LACBC: If You Want More Bike Facilities, Tell Metro
11:24 AM PDT on April 17, 2008
The Los Angeles County Bike Coalition is urging cyclists everywhere to submit comments on Metro's Long Range Transportation Plan. As we've noted here before, Metro isn't just a transit agency, but also the main transportation planners for LA County. While the current Draft Long Range Transportation Plan is long on deserving transit projects, the total amount of funds that will be available for bicycle and pedestrian projects is between one and two percent of the total budget for the next thirty years.
Of course, the plan is still a draft and changes can be made...which makes getting written comments to Metro by April 25th asking for greater investment in bicycle and pedestrian projects all the more important. The LACBC has put together some talking points and all of the necesary contact information that you can find after the jump. If you're interested in reading my testimony, you can find it here.
Dear Fellow Cyclists,
As some of you may know, I have just recently started working at the LACBC as the Outreach Coordinator. I'm writing to alert you about an important county-wide planning process that needs your input immediately.
Metro has issued a Long-Range Transportation plan draft (www.metro.net) and has been holding meetings to get community input. Dorothy and I have been going to some of these meetings to make sure that Bicycles are included in their plan. They are encouraging us to give input into what we would like to see implemented.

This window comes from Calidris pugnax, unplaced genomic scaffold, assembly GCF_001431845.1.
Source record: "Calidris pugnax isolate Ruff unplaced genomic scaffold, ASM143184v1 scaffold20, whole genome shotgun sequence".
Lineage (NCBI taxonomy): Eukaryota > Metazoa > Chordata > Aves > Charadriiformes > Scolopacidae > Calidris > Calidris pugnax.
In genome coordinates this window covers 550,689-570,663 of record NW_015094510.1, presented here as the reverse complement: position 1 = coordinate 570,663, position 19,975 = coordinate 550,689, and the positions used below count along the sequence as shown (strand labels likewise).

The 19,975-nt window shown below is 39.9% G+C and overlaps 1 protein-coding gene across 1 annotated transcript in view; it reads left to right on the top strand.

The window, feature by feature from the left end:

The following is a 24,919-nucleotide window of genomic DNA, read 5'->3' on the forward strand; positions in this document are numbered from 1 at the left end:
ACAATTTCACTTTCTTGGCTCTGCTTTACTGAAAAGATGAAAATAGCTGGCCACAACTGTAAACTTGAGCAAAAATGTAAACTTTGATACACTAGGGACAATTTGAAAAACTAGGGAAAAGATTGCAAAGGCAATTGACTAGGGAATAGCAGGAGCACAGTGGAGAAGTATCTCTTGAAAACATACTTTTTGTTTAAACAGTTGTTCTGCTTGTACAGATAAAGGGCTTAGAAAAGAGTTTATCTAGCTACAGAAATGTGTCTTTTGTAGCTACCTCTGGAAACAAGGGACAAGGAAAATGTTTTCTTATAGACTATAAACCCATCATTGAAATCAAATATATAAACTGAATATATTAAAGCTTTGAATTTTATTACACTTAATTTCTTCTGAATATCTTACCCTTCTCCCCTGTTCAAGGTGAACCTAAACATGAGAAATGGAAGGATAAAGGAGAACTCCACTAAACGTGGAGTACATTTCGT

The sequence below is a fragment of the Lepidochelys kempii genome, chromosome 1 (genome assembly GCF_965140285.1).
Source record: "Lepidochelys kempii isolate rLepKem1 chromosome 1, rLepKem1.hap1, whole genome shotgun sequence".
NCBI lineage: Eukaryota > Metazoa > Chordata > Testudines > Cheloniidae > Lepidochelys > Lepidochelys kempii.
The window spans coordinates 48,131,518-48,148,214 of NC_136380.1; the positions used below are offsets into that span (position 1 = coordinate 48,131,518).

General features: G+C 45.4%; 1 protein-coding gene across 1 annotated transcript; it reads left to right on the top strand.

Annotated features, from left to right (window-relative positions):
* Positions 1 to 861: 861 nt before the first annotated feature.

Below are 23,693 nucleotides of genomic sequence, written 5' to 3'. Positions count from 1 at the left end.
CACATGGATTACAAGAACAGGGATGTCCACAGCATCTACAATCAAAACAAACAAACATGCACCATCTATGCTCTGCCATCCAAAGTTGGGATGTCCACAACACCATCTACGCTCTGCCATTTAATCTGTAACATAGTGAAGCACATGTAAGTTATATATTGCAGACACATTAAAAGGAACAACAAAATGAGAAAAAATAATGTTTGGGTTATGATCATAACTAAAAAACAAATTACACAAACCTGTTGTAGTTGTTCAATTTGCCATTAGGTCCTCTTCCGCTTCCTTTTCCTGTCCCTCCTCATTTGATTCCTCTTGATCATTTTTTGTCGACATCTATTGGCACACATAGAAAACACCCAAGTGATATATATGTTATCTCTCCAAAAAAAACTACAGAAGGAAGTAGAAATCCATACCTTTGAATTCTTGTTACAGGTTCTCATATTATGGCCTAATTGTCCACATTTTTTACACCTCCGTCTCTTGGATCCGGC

They have indeed included a small percentage of the available funding to bicycle planning, but definitely not to the extent it should be. Right now only 2% of the budget is allocated to bicyclists and pedestrians. I have encouraged Metro to double the budget allocated for bicycle ways, lanes and routes, and that bicycle facilities and lanes should be included in all of their transportation projects.
I have spoken to Carol Inge, planning director at Metro and she agrees with us that we need to change the way people think, and get them out of their cars in order to reduce congestion, reduce air pollution and reduce green house gas emissions. What she needs is to hear from us, so that they can include our ideas into the plan. We need to tell them what we would like to see.
That is where YOU come in. LACBC needs you to write a letter today I have put together a couple main points that a few of us consider as key. If we come together on these, If enough of us speak up now, we will dramatically improve conditions for bicyclists and pedestrians today.
Here are some suggestions:
1) Increase the amount of money for bicycle and pedestrian projects in the strategic plan.
The budget allocated to bicycles should be at least $24 million a year.
Metro should commit to funding bicycle and pedestrian improvements every year- even using local sales tax monies if state monies are not available.